The Quick Response (QR) code was revolutionary for its ability to store far more information than was possible with traditional, one dimensional barcodes. In some use cases, this ability to encode so much data makes the QR Code larger than necessary. That’s why Denso Wave created a smaller, more compact version in 1994 called the Micro QR Code. The code is frequently used to track very small components like circuit boards and other electronic parts. Micro QR Code is a public domain 2D barcode covered under the ISO/IEC 18004:2015 standard. Like their bigger cousins, Micro QR Codes can encode Japanese Kanji, Kana, and Hiragana characters.
While a conventional QR Code uses three finder pattern squares to enable barcode readers to orient the image properly, a Micro QR Code uses a single finder pattern square in the upper-left corner. It also requires only a two-module wide “quiet zone” around the edge of the symbol, as opposed to the four-module wide margin needed for a regular QR Code. These differences, along with the fact that Micro QR Codes encode data more efficiently, prevent the code from becoming much larger even as the amount of data stored increases, which is a challenge with regular QR Codes.
Each Micro QR Code consists of four elements:
Square modules that contain data.
A finder pattern to indicate the code’s orientation.
A timing pattern to indicate the code’s version and density.
A “quiet zone” border surrounding the modules.
Data itself is encoded in modules, or the square dots that represent binary data. A black module represents a binary 1, while a white module represents a binary 0.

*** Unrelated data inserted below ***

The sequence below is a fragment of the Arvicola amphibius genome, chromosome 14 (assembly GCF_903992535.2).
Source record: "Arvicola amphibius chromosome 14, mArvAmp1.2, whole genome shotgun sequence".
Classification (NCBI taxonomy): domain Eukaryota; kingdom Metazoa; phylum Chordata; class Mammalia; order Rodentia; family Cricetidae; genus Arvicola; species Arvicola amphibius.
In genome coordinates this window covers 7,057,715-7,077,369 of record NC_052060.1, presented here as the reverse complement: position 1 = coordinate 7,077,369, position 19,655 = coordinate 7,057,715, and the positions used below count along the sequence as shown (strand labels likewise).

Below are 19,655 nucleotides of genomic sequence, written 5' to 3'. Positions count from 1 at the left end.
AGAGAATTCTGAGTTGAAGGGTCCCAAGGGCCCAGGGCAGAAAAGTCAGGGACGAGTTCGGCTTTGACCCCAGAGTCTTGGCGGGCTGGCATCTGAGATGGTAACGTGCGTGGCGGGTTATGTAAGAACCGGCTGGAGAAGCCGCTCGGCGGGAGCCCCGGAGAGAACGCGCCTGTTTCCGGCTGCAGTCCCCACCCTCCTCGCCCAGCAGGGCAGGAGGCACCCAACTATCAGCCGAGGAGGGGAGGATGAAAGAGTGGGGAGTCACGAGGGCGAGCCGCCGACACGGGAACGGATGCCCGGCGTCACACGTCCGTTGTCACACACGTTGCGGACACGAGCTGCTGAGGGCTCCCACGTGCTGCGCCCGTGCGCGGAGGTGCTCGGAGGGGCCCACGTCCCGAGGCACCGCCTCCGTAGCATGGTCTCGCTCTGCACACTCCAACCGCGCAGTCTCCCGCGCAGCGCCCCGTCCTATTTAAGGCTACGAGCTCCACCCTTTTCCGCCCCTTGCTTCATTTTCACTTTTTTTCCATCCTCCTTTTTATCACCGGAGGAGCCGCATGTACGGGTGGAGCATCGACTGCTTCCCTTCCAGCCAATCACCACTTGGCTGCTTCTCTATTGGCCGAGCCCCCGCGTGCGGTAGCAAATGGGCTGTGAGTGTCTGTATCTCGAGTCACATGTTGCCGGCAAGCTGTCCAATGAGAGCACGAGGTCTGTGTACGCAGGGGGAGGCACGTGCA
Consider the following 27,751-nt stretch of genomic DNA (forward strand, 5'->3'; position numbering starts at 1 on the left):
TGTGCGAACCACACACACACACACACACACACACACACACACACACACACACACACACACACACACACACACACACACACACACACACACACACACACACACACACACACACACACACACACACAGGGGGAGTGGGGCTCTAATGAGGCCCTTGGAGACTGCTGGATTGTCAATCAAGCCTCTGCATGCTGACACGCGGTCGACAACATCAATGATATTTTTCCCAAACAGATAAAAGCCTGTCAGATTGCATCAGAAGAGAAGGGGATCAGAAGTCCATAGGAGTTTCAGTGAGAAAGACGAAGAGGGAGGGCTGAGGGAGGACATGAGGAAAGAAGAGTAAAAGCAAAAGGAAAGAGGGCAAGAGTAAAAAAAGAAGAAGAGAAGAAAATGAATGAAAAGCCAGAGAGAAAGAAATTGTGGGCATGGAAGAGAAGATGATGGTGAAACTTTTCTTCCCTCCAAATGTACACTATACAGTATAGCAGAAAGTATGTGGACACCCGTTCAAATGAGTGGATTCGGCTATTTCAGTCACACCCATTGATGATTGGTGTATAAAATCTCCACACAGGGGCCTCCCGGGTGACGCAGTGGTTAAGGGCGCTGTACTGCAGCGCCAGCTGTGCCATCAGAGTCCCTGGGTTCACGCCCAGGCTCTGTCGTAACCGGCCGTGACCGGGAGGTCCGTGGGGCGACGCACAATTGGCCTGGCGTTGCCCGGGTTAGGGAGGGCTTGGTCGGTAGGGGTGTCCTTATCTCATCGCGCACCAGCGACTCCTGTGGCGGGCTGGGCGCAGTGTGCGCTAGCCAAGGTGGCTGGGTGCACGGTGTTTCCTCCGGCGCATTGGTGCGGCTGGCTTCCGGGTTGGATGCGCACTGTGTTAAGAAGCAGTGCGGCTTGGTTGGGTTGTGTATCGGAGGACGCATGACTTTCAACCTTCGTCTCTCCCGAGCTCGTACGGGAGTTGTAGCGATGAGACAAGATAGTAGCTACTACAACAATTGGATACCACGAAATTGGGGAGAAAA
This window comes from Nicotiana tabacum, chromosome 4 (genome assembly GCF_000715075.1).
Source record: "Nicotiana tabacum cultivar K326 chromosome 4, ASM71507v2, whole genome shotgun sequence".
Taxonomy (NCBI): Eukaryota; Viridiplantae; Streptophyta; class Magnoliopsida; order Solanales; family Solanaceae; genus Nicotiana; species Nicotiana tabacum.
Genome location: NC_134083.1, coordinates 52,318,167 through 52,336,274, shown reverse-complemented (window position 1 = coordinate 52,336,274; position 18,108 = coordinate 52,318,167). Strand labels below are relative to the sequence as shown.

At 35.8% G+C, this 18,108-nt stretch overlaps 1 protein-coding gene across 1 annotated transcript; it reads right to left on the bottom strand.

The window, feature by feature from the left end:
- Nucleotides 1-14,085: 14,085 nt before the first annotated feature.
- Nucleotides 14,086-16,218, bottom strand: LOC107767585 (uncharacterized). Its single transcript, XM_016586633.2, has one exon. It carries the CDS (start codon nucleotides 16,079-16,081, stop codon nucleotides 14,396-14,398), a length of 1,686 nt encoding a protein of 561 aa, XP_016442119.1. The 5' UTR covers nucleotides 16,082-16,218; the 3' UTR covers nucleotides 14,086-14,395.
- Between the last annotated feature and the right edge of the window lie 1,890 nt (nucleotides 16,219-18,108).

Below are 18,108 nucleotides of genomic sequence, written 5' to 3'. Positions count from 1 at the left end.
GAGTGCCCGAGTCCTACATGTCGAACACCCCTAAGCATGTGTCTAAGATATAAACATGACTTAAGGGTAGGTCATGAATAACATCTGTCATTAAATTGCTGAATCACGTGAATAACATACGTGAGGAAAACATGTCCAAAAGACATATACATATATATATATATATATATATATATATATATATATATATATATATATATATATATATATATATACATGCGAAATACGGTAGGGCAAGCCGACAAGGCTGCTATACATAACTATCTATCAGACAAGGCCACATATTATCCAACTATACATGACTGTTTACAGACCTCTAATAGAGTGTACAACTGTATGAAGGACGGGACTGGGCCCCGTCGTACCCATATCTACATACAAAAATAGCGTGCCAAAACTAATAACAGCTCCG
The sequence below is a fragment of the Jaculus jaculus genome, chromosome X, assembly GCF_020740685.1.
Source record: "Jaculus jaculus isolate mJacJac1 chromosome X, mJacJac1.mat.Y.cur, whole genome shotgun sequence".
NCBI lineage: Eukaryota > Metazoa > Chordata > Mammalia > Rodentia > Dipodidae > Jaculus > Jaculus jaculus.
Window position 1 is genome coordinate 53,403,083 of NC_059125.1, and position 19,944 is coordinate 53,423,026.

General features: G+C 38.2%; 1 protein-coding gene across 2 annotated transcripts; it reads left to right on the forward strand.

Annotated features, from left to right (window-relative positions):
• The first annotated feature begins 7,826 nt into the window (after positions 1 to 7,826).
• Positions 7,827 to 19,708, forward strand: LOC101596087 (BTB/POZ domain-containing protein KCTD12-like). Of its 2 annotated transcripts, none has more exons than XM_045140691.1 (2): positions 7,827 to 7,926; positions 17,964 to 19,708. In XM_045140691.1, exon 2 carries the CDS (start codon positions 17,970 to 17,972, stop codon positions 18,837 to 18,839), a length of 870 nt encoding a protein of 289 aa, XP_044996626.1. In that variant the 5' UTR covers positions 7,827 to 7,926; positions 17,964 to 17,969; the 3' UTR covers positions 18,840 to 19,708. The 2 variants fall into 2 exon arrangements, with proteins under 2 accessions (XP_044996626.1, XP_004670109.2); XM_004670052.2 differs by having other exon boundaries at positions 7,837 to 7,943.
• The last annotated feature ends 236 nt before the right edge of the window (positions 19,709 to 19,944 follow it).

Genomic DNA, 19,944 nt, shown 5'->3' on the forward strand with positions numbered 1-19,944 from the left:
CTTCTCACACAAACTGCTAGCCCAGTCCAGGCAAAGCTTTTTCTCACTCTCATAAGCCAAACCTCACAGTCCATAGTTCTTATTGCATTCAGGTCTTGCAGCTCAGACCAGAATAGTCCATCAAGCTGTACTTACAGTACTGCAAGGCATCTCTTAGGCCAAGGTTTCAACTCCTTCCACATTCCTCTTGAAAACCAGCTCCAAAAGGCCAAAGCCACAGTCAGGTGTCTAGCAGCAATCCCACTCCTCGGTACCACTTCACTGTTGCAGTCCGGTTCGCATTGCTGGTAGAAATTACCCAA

Micro QR Codes can be written in four different sizes. The smallest of which, Version M1, consists of 11 x 11 modules while the largest, Version M4, contains 17 x 17 modules and can store up to 128 bits. Each version offers different levels of error correction based on the Reed-Solomon algorithm:
Level L (Low): 7% of data can be recovered
Level M (Medium): 15% of data can be recovered
Level Q (Quartile): 25% of data can be recovered
As with regular QR Codes, adding higher levels of error correction means that less data can be encoded into modules. A version M4 Micro QR Code, for instance, can store 35 numeric characters at Level L, but only 21 at Level Q.
Common Use Cases
The small size of Micro QR Codes makes them ideal for small electronic components. They also fit easily onto business cards, documents, and product tags. Although Micro QR Codes are functionally similar to regular QR Codes, not all scanning devices and barcode SDKs are capable of reading them. Integrating Micro QR Code support into an application can greatly expand flexibility when it comes to tracking and managing barcoded assets.
For detailed technical information, refer to the help for your platform: